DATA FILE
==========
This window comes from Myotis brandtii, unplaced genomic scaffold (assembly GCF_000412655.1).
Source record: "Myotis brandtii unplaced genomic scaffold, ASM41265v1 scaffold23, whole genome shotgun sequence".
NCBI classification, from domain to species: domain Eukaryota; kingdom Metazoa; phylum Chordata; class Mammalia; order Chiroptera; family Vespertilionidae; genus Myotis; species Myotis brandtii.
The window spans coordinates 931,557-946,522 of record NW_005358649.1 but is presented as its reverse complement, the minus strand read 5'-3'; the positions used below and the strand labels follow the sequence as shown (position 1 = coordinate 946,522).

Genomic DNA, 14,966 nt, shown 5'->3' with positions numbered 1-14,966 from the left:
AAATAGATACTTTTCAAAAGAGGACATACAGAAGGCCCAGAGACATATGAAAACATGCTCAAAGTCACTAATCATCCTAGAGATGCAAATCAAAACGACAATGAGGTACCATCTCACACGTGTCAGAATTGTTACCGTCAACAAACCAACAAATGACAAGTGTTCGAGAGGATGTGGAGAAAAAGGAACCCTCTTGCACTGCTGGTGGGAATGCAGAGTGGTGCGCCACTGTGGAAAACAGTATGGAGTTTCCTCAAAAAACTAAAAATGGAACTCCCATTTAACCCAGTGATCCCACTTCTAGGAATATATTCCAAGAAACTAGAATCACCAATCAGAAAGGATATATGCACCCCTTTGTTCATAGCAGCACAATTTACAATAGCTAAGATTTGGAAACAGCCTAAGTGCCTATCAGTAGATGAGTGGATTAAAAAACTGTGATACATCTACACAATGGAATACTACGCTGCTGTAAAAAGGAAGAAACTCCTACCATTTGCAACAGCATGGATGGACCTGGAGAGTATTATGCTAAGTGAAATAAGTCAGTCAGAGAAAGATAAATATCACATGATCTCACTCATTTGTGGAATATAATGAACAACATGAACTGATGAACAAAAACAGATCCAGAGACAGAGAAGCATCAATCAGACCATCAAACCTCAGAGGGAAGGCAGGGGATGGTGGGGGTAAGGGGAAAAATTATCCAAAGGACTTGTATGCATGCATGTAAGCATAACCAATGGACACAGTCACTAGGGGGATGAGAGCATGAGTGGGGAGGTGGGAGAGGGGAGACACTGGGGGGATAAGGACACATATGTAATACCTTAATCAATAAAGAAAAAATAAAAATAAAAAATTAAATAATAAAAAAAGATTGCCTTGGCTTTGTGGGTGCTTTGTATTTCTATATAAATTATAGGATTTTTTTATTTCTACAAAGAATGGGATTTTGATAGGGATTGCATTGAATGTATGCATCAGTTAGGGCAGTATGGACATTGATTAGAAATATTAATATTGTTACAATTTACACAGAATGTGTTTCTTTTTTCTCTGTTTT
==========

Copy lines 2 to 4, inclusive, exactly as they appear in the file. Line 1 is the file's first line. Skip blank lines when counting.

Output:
Source record: "Myotis brandtii unplaced genomic scaffold, ASM41265v1 scaffold23, whole genome shotgun sequence".
NCBI classification, from domain to species: domain Eukaryota; kingdom Metazoa; phylum Chordata; class Mammalia; order Chiroptera; family Vespertilionidae; genus Myotis; species Myotis brandtii.
The window spans coordinates 931,557-946,522 of record NW_005358649.1 but is presented as its reverse complement, the minus strand read 5'-3'; the positions used below and the strand labels follow the sequence as shown (position 1 = coordinate 946,522).